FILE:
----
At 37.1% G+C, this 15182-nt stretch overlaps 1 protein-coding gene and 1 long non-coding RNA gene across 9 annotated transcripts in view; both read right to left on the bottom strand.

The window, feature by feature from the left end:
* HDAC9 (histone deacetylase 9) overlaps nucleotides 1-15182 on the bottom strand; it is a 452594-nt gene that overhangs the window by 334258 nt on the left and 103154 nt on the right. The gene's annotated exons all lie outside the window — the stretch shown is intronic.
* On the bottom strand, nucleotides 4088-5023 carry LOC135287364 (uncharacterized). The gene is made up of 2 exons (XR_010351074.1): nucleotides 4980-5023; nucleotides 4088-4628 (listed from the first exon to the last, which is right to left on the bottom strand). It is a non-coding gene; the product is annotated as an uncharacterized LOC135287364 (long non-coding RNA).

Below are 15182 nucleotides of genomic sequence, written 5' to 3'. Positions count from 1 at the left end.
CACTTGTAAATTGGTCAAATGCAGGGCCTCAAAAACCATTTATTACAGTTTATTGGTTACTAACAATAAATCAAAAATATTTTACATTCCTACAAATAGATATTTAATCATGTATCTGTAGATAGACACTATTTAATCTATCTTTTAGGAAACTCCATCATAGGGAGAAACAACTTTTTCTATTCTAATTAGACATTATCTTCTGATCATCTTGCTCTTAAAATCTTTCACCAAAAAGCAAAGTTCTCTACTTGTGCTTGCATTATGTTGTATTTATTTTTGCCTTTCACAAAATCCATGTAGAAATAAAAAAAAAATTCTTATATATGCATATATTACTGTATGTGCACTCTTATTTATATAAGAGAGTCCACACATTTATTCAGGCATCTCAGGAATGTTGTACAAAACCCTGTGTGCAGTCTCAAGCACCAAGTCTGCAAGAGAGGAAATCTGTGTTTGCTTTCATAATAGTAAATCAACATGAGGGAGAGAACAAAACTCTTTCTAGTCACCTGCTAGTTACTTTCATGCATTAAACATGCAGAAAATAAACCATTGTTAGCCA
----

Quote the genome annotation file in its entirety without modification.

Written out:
At 37.1% G+C, this 15182-nt stretch overlaps 1 protein-coding gene and 1 long non-coding RNA gene across 9 annotated transcripts in view; both read right to left on the bottom strand.

The window, feature by feature from the left end:
* HDAC9 (histone deacetylase 9) overlaps nucleotides 1-15182 on the bottom strand; it is a 452594-nt gene that overhangs the window by 334258 nt on the left and 103154 nt on the right. The gene's annotated exons all lie outside the window — the stretch shown is intronic.
* On the bottom strand, nucleotides 4088-5023 carry LOC135287364 (uncharacterized). The gene is made up of 2 exons (XR_010351074.1): nucleotides 4980-5023; nucleotides 4088-4628 (listed from the first exon to the last, which is right to left on the bottom strand). It is a non-coding gene; the product is annotated as an uncharacterized LOC135287364 (long non-coding RNA).

Below are 15182 nucleotides of genomic sequence, written 5' to 3'. Positions count from 1 at the left end.
CACTTGTAAATTGGTCAAATGCAGGGCCTCAAAAACCATTTATTACAGTTTATTGGTTACTAACAATAAATCAAAAATATTTTACATTCCTACAAATAGATATTTAATCATGTATCTGTAGATAGACACTATTTAATCTATCTTTTAGGAAACTCCATCATAGGGAGAAACAACTTTTTCTATTCTAATTAGACATTATCTTCTGATCATCTTGCTCTTAAAATCTTTCACCAAAAAGCAAAGTTCTCTACTTGTGCTTGCATTATGTTGTATTTATTTTTGCCTTTCACAAAATCCATGTAGAAATAAAAAAAAAATTCTTATATATGCATATATTACTGTATGTGCACTCTTATTTATATAAGAGAGTCCACACATTTATTCAGGCATCTCAGGAATGTTGTACAAAACCCTGTGTGCAGTCTCAAGCACCAAGTCTGCAAGAGAGGAAATCTGTGTTTGCTTTCATAATAGTAAATCAACATGAGGGAGAGAACAAAACTCTTTCTAGTCACCTGCTAGTTACTTTCATGCATTAAACATGCAGAAAATAAACCATTGTTAGCCA